LONDON ARCHAEOLOGIST 1989 vol 6.6
THIS ARTICLE has been prepared from reports submitted by individual supervisors and collated by Andrew Westman. WC at the end of a report indicates that work continues.
12 America Square, 15-17 Crosswall, 15 Coopers Row TQ 3355 8090 (C. Goode, A. Stephenson & T. Nixon).
Following preliminary excavations underneath the railway viaduct to the E of Fenchurch Street Station (see LA 5 no. 14 (1988) 382) an extensive series of excavations took place between October 1987 and January 1988, funded by Central and City Properties Ltd. Of 39 trenches sited where pile caps were to be inserted to support a new building above the railway, 20 were excavated archaeologically and the rest by contractors.
The Roman city wall ran N-S across the site and to the N a 32m (105ft) length was exposed (to be consolidated and displayed in the new building). A change in build was evident on the inner face. N of this change a tile drain ran through the wall. The wall survived up to 2m (6.5ft) in height above original ground level on the E (outer) side. A gravel-metalled surface on the berm survived intact, 0.60m (2ft) below the sandstone plinth on the wall face, and the V-profile of the base of the original ditch was also recorded.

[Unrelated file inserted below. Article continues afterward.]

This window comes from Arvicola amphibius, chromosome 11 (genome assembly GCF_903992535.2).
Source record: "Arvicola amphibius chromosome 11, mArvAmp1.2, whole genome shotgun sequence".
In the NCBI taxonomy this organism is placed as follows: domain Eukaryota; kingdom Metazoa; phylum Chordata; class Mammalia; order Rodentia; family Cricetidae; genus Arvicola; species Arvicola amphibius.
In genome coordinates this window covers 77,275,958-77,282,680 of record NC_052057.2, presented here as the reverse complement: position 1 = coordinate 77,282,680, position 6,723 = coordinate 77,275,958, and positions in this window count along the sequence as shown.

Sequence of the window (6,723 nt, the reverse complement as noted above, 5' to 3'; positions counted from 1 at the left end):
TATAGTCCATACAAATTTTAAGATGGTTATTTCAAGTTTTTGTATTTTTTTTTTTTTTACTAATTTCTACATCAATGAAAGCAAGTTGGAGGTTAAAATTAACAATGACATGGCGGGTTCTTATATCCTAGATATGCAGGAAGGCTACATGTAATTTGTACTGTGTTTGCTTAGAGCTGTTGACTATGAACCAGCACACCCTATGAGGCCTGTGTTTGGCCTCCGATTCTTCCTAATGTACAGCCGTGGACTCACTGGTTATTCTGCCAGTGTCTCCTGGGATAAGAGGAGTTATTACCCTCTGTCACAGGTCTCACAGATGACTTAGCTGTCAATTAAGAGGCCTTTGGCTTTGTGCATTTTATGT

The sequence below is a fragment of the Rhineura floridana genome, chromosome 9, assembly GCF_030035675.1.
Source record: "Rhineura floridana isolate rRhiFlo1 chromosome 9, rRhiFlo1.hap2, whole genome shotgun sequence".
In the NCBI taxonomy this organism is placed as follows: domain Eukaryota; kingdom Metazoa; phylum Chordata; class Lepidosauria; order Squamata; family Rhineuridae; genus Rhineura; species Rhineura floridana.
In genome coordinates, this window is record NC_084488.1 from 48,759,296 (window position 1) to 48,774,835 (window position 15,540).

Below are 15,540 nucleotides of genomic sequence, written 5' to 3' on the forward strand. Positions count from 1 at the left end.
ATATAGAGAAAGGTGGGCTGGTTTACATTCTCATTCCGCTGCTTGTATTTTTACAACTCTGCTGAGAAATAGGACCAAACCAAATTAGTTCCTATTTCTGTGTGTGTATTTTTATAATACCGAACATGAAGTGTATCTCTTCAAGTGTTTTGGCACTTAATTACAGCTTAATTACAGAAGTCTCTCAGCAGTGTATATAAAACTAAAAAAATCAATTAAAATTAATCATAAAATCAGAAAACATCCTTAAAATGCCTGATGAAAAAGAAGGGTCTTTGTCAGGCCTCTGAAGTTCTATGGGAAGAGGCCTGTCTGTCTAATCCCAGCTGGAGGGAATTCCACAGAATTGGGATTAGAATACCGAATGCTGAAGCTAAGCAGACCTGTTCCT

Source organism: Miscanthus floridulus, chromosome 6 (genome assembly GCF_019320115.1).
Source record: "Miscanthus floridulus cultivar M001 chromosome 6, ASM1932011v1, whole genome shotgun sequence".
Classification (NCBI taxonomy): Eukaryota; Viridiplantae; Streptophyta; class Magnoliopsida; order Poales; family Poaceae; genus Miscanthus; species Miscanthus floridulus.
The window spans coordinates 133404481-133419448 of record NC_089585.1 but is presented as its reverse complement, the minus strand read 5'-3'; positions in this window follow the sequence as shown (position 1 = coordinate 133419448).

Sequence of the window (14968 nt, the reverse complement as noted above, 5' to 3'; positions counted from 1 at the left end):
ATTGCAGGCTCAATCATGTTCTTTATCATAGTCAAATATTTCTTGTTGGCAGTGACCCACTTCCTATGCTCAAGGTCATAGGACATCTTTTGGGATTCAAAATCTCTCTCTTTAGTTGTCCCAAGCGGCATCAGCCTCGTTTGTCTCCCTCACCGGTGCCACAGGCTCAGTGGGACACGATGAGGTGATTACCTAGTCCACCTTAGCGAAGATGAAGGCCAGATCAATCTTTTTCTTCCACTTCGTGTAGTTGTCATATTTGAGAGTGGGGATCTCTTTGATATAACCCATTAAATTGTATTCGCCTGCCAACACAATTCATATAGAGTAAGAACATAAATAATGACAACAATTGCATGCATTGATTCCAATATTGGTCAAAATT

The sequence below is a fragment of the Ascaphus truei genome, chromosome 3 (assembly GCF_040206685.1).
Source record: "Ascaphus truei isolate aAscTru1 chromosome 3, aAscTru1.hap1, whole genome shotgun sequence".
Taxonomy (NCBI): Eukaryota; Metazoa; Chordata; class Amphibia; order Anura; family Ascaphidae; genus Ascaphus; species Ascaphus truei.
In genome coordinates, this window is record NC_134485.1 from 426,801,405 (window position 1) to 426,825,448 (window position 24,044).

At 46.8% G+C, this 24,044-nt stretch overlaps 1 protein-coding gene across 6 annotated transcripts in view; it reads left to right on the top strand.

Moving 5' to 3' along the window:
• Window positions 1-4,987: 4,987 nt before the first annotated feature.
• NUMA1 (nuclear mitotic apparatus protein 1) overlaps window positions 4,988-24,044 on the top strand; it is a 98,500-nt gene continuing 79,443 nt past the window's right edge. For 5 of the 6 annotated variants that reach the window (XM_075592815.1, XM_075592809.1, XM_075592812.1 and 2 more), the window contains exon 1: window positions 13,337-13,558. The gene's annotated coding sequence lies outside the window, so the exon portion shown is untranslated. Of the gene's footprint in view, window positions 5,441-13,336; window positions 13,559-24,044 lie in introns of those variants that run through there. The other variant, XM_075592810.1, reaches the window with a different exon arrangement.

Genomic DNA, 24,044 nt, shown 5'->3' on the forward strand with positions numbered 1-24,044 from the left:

To the W a hard gravel surface, dated to the late 2nd-early 3rd c and probably a construction road for the wall, was sealed by dumps of sand, gravel and brickearth originally banked up against the inside of the wall. These dumps contained 2nd c pottery.
Very thick deposits of dark earth or similar strata extended W, cut by pits, wells and lines of stakeholes, probably fencing. Datable finds suggest that occupation was continuous from the 11th c. A large pitched stone medieval culvert was inserted through the wall (remaining in use until the 19th c). To the E a medieval or later ditch cut sloped down further to the E than the recorded Roman ditch. This later ditch was backfilled and the area levelled up with dumps of homogeneous gravel containing 17th c pottery, cut in turn by post-medieval horncore-lined pits. No evidence was found for substantial buildings before the 17th c, and parts of the site remained open until the construction of the railway viaduct in the 1840s, when much of the city wall was also demolished.
Roman finds include a bow brooch and quantities of glass from bottles, flasks and a pillar-moulded bowl. Bone counters and fragments of two shale bracelets were also recovered. Late medieval lead tokens and two cloth seals came from metal-detecting. There was also a range of post-medieval glassware, including wine glasses, phials and a near-complete beaker with chequered spiral decoration. Other post-medieval finds include an ivory comb and several knives.
22-25 Austin Friars TQ 3289 8137 (D. Dunlop & A. Shotliff).
A post-demolition excavation took place between February and June 1989, funded by MEPC Developments Ltd.